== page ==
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Merrick v. Mercantile-Safe Deposit Trust

United States Court of Appeals, Fourth Circuit
Sep 2, 1988
855 F.2d 1095 (4th Cir. 1988)


interpreting Maryland law and noting that "interest may be recovered, even where the damages sustained" are "not liquidated in the strict sense of the term," but are "otherwise readily ascertainable"

Summary of this case from Feld v. Fireman's Fund Ins. Co.


No. 87-3168.

Argued June 7, 1988.

Decided September 2, 1988.

Nell Berelson Strachan (Venable, Baetjer and Howard, Baltimore, Md., on brief) for defendant-appellant.

Charles Edwin Iliff, Jr. (H. Thomas Howell, Semmes, Bowen Semmes, Baltimore, Md., on brief) for plaintiff-appellee.

Appeal from the United States District Court for the District of Maryland.

Before POWELL, Associate Justice (Retired), United States Supreme Court, sitting by designation, ERVIN and WILKINSON, Circuit Judges.

The primary question presented is whether appellant, Mercantile-Safe Deposit Trust Company ("Mercantile"), may be held liable to a beneficiary of the last will and testament of one of its trust customers, where liability is premised on Mercantile's failure to advise the testatrix of its knowledge that the proposed bequest would be legally ineffective. We must also consider whether the district court erred (i) in excluding from the jury's consideration evidence that the plaintiff's adult children benefited as a result of the settlement of related litigation, and (ii) in admitting certain expert testimony calculating plaintiff's loss. As we think Mercantile lawfully was found liable, and also agree with the rulings of the district court, we affirm.


Margaret Curry Chaplin, whose last will and testament is power of appointment over assets left to her, in trust, by her father, Henry M. Curry. Though originally unrestricted, this power was significantly limited when, acting on the advice of tax counsel, Mrs. Chaplin executed a partial release in 1946. As amended by the 1946 release, Mrs. Chaplin's testamentary power of appointment could be exercised only in favor of her "descendants . . . including adopted children. . . ." In the event Mrs. Chaplin failed to exercise this power, her father's will required the trust assets to be distributed, upon her death, to her children.

Mrs. Chaplin had two children, Kitty Chaplin Spurry and Margaret ("Peggy") Chaplin Lively, both of whom were adopted. Peggy married Richard Merrick ("Merrick"), the appellee, in 1941. The union produced four children before Peggy abandoned the family in 1954. Within a month of the ensuing divorce, Peggy married Dean Lively, by whom she later had two more children.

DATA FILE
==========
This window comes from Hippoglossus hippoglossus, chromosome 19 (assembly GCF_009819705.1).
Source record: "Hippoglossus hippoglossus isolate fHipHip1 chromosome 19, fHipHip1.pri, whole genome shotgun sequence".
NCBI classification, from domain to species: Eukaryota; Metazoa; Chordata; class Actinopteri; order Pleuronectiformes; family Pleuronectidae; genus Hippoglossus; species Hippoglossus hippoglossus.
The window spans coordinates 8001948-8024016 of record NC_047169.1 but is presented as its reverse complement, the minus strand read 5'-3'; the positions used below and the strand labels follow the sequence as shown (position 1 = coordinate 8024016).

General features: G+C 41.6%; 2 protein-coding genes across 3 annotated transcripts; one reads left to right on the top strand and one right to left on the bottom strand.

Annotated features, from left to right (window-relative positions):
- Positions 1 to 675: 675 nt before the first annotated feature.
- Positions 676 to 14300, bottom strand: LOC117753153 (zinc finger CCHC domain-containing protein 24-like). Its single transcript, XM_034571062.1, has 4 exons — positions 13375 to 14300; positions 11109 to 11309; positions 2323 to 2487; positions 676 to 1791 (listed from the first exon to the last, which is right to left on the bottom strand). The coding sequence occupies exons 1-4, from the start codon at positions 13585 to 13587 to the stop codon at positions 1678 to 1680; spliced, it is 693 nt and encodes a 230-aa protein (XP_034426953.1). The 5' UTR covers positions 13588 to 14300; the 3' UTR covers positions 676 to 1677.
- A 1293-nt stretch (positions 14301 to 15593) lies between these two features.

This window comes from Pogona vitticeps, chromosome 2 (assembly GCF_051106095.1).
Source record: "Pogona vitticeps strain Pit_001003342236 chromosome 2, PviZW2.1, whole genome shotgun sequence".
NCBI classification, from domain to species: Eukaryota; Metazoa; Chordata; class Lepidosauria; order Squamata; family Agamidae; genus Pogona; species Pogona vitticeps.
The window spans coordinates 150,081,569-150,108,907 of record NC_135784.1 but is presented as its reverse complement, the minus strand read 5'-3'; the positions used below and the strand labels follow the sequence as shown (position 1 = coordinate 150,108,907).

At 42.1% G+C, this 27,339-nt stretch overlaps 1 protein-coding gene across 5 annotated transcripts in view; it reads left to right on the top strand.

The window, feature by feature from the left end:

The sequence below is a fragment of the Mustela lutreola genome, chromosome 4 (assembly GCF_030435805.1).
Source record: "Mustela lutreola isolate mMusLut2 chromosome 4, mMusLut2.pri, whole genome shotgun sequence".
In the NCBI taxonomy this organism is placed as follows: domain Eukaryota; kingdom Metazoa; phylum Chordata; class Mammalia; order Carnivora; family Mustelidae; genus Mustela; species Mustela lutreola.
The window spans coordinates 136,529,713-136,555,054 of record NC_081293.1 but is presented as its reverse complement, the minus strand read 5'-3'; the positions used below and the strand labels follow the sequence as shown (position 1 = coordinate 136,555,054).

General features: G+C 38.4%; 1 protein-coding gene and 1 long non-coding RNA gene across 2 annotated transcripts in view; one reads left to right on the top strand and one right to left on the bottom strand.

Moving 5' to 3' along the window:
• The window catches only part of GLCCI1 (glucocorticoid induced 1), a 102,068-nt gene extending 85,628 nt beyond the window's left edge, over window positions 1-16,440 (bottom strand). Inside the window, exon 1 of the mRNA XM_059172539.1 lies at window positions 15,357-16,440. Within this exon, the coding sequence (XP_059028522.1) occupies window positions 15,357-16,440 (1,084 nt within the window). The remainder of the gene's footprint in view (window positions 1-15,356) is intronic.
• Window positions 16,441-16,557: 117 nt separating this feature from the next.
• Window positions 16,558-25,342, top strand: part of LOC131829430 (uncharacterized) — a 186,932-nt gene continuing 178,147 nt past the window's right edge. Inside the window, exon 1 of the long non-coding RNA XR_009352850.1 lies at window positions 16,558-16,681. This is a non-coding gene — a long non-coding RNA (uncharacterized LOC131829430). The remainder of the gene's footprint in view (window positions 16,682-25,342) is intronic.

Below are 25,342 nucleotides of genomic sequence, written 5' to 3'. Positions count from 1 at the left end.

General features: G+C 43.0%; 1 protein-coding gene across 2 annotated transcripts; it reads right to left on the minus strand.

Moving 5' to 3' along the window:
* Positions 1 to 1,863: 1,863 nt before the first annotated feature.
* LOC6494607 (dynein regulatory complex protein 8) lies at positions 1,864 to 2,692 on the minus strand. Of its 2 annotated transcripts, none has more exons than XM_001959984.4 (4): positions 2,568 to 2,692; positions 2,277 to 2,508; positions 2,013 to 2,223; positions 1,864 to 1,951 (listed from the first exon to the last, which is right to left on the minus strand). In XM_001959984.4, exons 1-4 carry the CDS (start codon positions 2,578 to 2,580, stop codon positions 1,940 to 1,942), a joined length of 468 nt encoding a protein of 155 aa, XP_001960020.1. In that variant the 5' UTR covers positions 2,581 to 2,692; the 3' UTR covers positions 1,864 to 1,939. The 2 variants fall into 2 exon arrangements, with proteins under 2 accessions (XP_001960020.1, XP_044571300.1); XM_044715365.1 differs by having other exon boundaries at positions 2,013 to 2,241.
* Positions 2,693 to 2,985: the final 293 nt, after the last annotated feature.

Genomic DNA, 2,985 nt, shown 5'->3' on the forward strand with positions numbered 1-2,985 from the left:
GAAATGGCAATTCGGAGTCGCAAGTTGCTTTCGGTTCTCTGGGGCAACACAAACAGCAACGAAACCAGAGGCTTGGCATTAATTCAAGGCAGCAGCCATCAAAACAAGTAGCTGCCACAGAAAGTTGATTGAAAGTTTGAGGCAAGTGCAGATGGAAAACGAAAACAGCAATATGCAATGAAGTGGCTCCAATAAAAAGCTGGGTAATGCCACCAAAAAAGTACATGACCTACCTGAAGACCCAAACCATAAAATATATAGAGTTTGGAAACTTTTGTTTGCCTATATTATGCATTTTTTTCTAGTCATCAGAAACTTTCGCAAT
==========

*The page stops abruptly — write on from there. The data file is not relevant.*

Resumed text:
Mrs. Chaplin's numerous wills indicate that she became estranged from Peggy following Peggy's divorce from Merrick. Between 1954 and 1972, Mrs. Chaplin executed at least twenty wills or codicils that, aside from nominal bequests, made no provision for Peggy or for Peggy's children by Dean Lively. Wills executed before 1954, by contrast, had provided that Mrs. Chaplin's two daughters would share her estate equally, with each receiving half the assets over which Mrs. Chaplin had appointive power and half of the residuary estate. Merrick, however, remained close to Mrs. Chaplin following the divorce, as did his children, over whom he retained custody. This relationship was reflected in Mrs. Chaplin's wills.

Mrs. Chaplin executed her last will on June 25, 1969. This will was subsequently amended by three codicils respectively dated June 30, 1970, September 30, 1970, and September 5, 1972. App. 413-16. After 1972, no further changes were possible because Mrs. Chaplin's health deteriorated and she became disoriented. Trial Transcript ("Tr.") 108. The three codicils to Mrs. Chaplin's 1969 will are not in issue in this case.

The evidence at trial established that Mercantile played a significant part in the planning and drafting of these wills. Mrs. Chaplin first became a customer of Mercantile's Baltimore office in the early 1950s, when Mercantile began managing her investments pursuant to agency agreements. Over the years, Mercantile frequently advised Mrs. Chaplin in the planning of her estate, and was consistently named as sole executor and as the sole trustee of her testamentary trusts. Tr. 11-12, 612, 616-17. It maintained a "confidential file" that contained copies of the 1946 release and of Mrs. Chaplin's various wills and codicils. Tr. 415, 628-29, 666-68. At various times, officers of Mercantile communicated with Mrs. Chaplin and with her attorney, T. Hughlett Henry, Jr. ("Henry"), concerning Mrs. Chaplin's testamentary provisions, and wrote to Henry specifically about provisions that Mrs. Chaplin wished to include in her wills. E.g., Tr. 11, 416-17; App. 390, 439.

In early 1965, Mrs. Chaplin requested Henry to prepare a will appointing the Curry trust half to Mrs. Spurry and half to Merrick. Tr. 53-54. Henry prepared a draft reflecting these instructions, but informed Mrs. Chaplin and Cecil Grasty, the Mercantile trust officer in charge of Mrs. Chaplin's account, that the appointment to Merrick might not be effective "because . . . Mrs. Chaplin's power of appointment under her father's Will was limited by her own partial release `to and among her descendants. . . .'" App. 383; Tr. 55-58. With Mercantile's approval, Henry sought the views of Pennsylvania counsel and was advised by letter dated June 10, 1965, that the proposed appointment to Merrick would indeed violate the 1946 release as he was not a "descendant" of Mrs. Chaplin. App. 385, 387; Tr. 54-55. In view of this advice, the draft of the 1965 will was revised to appoint the Curry trust half to Mrs. Spurry and half to Merrick's children. Tr. 55. Mercantile's confidential file contained copies of the foregoing correspondence, including the opinion letter of Pennsylvania counsel. Tr. 418.